Lane and I have had an ongoing discussion of the future and both of us feel like we have been chosen to raise our son to give him back to the Lord. Maybe to give him back to his native country, maybe it’s another country, maybe it’s away from us where it’s risky and scary…who knows. But we DO know that God has a plan for his life, and it doesn’t include me keeping an over-protective white-knuckled grip on him, however much I may want to. Gosh, isn’t that our default as mothers? “He’s mine, Lord. Not yours.”

It’s a verse I’ve recited, and a verse that is pretty well known. It’s even quite “coffee mug worthy.” But I don’t care. I was walking through Hobby Lobby and I saw it. The beautiful words from 1 Samuel 1:27-28, “I prayed for this child, and the Lord has granted me what I asked of Him. So now I give him to the Lord, for his whole life he will be given over to the Lord.”

I bought the sign and it’s proudly hanging in his room, waiting for him. If I’m super honest, this prayer makes me nervous. Crazy things happen when you pray these types of prayers. I’d rather stay where it’s safe and cozy, I’d rather not keep jumping off these cliffs of faith. I’d rather think I can keep the son I’ve prayed for for so long.


But I must pray that God continually pries my tired grip from my illusion of control when it comes to my children. Because I have realized that when the blood has drained from my fingers it’s time to let go. It’s the only way I can fight agains fear, it’s the only way I can breathe. These three children God has charged me with are on loan to me from Him. So I will pray verses over their lives and speak truth into their hearts.

God, give her breath.

God, turn his eyes.

God, make him yours.


The Cusp of Change

This morning I was remembering our trip to Haiti, a full year ago now. Meeting Djou, the feeling of immeasurable trepidation, nerves, and surreal reality settling in that this boy is mine. And I’m it for him, his new mom.

And a rush of complete and total inadequacy filled me.

I was suddenly very aware of how I would fail him, not be enough for him, not make all the right decisions. Despite my extensive reading and all the adoption classes, I realized how little I truly knew about raising a child of a different background, language, culture. Surely he has encountered trauma in his short three years on this earth. His mama said goodbye to him on the steps of a Haitian orphanage when he was a little one year old, hoping that someone else could put food in his belly. This mama of his…should have never had to face such an impossible decision, it is beyond our comprehension.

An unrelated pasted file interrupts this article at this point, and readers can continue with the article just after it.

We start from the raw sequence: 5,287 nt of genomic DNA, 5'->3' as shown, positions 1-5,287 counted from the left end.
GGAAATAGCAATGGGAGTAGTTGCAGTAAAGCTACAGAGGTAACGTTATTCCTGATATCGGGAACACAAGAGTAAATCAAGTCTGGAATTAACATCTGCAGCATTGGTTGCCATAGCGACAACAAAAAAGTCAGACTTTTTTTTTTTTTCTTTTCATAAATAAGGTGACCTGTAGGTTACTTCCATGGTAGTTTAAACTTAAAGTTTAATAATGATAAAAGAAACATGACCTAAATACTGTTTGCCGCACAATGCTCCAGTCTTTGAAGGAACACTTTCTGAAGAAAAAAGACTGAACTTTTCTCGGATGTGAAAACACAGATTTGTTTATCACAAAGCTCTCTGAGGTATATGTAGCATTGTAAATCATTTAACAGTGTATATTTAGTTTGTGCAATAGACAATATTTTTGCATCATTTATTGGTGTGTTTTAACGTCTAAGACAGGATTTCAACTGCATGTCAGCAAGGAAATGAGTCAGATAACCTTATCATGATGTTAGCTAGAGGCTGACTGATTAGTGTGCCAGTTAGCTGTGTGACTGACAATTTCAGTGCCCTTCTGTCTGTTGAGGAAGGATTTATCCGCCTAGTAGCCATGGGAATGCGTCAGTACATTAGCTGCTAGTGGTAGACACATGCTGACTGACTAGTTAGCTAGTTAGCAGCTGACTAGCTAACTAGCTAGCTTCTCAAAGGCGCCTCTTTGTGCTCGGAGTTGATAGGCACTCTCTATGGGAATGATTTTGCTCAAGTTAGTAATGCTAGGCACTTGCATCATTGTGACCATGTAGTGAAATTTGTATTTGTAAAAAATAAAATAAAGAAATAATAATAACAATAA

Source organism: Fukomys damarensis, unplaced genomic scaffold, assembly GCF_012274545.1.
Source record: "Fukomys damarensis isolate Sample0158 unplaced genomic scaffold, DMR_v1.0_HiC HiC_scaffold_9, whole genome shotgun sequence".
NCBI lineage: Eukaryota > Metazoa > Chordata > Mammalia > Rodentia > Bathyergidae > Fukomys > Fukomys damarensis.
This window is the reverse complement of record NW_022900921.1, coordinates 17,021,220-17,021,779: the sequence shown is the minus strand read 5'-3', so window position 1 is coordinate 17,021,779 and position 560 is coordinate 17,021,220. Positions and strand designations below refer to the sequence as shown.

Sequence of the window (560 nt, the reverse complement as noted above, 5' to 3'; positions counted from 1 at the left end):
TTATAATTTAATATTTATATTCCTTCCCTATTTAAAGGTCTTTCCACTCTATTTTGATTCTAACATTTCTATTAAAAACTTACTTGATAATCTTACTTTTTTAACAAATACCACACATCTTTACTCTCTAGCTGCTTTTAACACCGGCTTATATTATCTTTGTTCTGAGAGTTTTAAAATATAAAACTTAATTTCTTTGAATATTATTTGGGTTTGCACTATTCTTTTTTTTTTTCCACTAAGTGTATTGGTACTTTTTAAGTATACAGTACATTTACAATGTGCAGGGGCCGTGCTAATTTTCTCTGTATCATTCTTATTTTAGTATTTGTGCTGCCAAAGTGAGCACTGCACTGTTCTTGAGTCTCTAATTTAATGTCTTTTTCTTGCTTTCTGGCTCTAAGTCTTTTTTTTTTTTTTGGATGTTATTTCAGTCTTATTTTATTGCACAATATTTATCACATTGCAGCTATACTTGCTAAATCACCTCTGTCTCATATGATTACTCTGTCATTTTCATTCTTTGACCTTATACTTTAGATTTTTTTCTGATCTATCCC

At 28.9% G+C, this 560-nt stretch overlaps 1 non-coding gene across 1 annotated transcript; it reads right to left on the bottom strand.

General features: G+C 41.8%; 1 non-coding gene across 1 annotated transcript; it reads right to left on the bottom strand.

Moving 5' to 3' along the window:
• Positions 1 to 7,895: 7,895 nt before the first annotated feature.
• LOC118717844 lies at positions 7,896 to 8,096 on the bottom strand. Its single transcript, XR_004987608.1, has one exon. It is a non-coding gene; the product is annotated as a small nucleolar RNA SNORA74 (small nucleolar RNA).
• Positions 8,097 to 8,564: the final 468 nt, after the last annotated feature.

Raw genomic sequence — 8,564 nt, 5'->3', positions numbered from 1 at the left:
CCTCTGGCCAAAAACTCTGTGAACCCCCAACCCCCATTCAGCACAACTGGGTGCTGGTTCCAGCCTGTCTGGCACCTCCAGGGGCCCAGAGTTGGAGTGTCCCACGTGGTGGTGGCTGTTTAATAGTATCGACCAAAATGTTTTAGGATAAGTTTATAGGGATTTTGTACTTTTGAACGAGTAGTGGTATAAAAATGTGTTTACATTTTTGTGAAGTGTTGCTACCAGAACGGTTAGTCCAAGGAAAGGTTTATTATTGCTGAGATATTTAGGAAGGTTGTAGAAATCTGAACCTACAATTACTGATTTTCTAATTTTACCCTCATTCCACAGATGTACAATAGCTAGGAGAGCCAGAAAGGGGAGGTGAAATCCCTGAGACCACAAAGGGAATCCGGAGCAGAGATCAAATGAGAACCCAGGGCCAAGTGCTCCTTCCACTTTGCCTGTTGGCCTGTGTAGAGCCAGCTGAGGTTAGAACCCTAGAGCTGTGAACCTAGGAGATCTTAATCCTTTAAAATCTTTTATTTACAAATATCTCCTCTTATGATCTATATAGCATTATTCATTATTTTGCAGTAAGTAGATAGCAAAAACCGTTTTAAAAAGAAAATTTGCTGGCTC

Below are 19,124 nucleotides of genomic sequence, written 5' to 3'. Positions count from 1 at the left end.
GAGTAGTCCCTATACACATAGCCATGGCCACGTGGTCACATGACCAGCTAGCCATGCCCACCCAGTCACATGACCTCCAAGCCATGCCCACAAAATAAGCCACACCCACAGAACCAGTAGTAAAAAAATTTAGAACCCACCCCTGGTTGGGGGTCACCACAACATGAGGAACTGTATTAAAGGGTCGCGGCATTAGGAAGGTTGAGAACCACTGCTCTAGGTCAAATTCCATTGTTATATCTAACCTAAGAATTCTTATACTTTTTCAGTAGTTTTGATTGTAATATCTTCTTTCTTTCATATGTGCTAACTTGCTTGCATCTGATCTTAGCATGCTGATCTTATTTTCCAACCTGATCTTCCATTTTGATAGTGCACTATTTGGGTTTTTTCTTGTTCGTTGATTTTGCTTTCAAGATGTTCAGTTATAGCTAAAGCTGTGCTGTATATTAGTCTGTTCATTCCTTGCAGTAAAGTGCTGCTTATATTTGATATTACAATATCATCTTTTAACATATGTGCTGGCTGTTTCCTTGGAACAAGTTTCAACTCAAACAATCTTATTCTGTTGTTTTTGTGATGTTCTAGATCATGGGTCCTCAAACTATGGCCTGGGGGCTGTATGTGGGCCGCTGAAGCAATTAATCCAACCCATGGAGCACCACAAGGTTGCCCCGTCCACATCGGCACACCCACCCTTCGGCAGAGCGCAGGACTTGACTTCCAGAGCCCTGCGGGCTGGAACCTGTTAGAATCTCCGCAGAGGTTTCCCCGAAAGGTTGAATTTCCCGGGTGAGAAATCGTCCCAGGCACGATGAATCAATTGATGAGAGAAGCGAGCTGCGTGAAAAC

I don’t know a lot about her story. I know her name and her age. I know she has two other children. That is all I know.  Yet I think of her daily, always as I think of this boy that is now my son. He is my son, but it came at a deep, gut-wrenching cost. The brokenness of this world never fails to crush me. If anything, this adoption journey has shown me the real brokenness of the world.

So we are possibly only weeks, maybe days, away from getting a phone call that says, “Djou has a visa. Come and get him!” We are quite literally on the tender cusp of a lot of change in our quiet little lives.

This has me facing a giant wave of all kinds of emotion: joy, love, fear, sorrow, excitement, longing, anxiety, happiness.

Joy because it means we can finally begin life with him. I fell in love with this beautiful brown-skinned boy with a smile that knocks you sideways and a laugh that makes your heart sing.

Fear because of those familiar feelings of inadequacy to fill in the gaping hole of “mommy.” I don’t know enough, haven’t read enough, and I know there are days of failure and frustration ahead for all of us.

Sorrow because for my son, he is losing everything he knows: his country, language, culture, smells, food, caregivers, friends, etc. Sorrow for the mother who brought him into this world, who will be made aware that her son is living in another country with another family. I can only pacify this sorrow with the hope that my son is gaining a family to call his own. Our family that is dedicated to loving him with as much love as anyone could lavish. And I pray that his birth mama is filled with hope that her son will have the world at his fingertips.


When moments arrive where I face the edge of another cliff, this time higher than the one before, and God asks me to jump….these moments bring me to the only place I can trust: the feet of Jesus. My heart bows before Him and I plea with Him to give me courage and to strengthen my heart. I ask Him to go before me, to be enough, and for grace to abound.

And Jesus whispers, “Breathe. You won’t be enough, but I am enough. Hope surrounds you because I am hope. You have strength and courage because I’ve given it to you. I’ve not only gone before you, I’m already there. Fear not, do not be afraid. All my promises are true. My steadfast love touches every crevice of this life. BREATHE.”

I’m as prepared at this moment as I will ever be. I will learn much on the job. I will always be inadequate. I will always grieve the loss that my son has suffered. I will most likely always wrestle with fear. But in all of this, I keep remembering that it is when I am weak, He is strong. I remain weak so I can draw on His strength.

And one of the biggest gifts of all, I have found so far, is that God chose ME to be part of this redemption story. We enter into this broken mess, and God says, “Now watch as I use you to mend what is broken.” To God be the glory.

God be with us.